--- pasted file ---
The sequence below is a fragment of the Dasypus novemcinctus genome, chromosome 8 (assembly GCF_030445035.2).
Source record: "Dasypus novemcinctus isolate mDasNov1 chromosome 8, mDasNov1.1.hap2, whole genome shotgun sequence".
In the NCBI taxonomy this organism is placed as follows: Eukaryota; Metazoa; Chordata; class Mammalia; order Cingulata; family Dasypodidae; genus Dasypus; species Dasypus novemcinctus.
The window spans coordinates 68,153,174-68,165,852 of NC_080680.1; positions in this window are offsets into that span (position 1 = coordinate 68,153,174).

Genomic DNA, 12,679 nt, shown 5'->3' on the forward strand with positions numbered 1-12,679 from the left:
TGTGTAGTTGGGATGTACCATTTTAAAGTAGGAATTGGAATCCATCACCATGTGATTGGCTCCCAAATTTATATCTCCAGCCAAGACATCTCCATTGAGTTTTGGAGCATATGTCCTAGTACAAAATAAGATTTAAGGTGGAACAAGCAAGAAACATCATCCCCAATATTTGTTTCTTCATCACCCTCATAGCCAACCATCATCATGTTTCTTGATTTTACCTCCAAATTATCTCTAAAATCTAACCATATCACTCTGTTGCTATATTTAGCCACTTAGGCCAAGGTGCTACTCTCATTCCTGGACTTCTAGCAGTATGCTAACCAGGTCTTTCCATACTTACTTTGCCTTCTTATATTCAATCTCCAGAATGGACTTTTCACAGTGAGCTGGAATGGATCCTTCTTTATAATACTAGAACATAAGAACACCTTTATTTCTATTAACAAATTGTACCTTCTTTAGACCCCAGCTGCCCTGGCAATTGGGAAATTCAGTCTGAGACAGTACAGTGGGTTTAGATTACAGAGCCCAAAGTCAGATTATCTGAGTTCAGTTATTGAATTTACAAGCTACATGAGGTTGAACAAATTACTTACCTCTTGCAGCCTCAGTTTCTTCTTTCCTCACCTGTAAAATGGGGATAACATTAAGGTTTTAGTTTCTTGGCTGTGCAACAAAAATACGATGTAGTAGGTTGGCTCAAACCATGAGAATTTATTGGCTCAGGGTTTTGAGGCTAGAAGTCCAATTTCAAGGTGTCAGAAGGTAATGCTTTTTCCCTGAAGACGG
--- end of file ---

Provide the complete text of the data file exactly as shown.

The sequence below is a fragment of the Dasypus novemcinctus genome, chromosome 8 (assembly GCF_030445035.2).
Source record: "Dasypus novemcinctus isolate mDasNov1 chromosome 8, mDasNov1.1.hap2, whole genome shotgun sequence".
In the NCBI taxonomy this organism is placed as follows: Eukaryota; Metazoa; Chordata; class Mammalia; order Cingulata; family Dasypodidae; genus Dasypus; species Dasypus novemcinctus.
The window spans coordinates 68,153,174-68,165,852 of NC_080680.1; positions in this window are offsets into that span (position 1 = coordinate 68,153,174).

Genomic DNA, 12,679 nt, shown 5'->3' on the forward strand with positions numbered 1-12,679 from the left:
TGTGTAGTTGGGATGTACCATTTTAAAGTAGGAATTGGAATCCATCACCATGTGATTGGCTCCCAAATTTATATCTCCAGCCAAGACATCTCCATTGAGTTTTGGAGCATATGTCCTAGTACAAAATAAGATTTAAGGTGGAACAAGCAAGAAACATCATCCCCAATATTTGTTTCTTCATCACCCTCATAGCCAACCATCATCATGTTTCTTGATTTTACCTCCAAATTATCTCTAAAATCTAACCATATCACTCTGTTGCTATATTTAGCCACTTAGGCCAAGGTGCTACTCTCATTCCTGGACTTCTAGCAGTATGCTAACCAGGTCTTTCCATACTTACTTTGCCTTCTTATATTCAATCTCCAGAATGGACTTTTCACAGTGAGCTGGAATGGATCCTTCTTTATAATACTAGAACATAAGAACACCTTTATTTCTATTAACAAATTGTACCTTCTTTAGACCCCAGCTGCCCTGGCAATTGGGAAATTCAGTCTGAGACAGTACAGTGGGTTTAGATTACAGAGCCCAAAGTCAGATTATCTGAGTTCAGTTATTGAATTTACAAGCTACATGAGGTTGAACAAATTACTTACCTCTTGCAGCCTCAGTTTCTTCTTTCCTCACCTGTAAAATGGGGATAACATTAAGGTTTTAGTTTCTTGGCTGTGCAACAAAAATACGATGTAGTAGGTTGGCTCAAACCATGAGAATTTATTGGCTCAGGGTTTTGAGGCTAGAAGTCCAATTTCAAGGTGTCAGAAGGTAATGCTTTTTCCCTGAAGACGG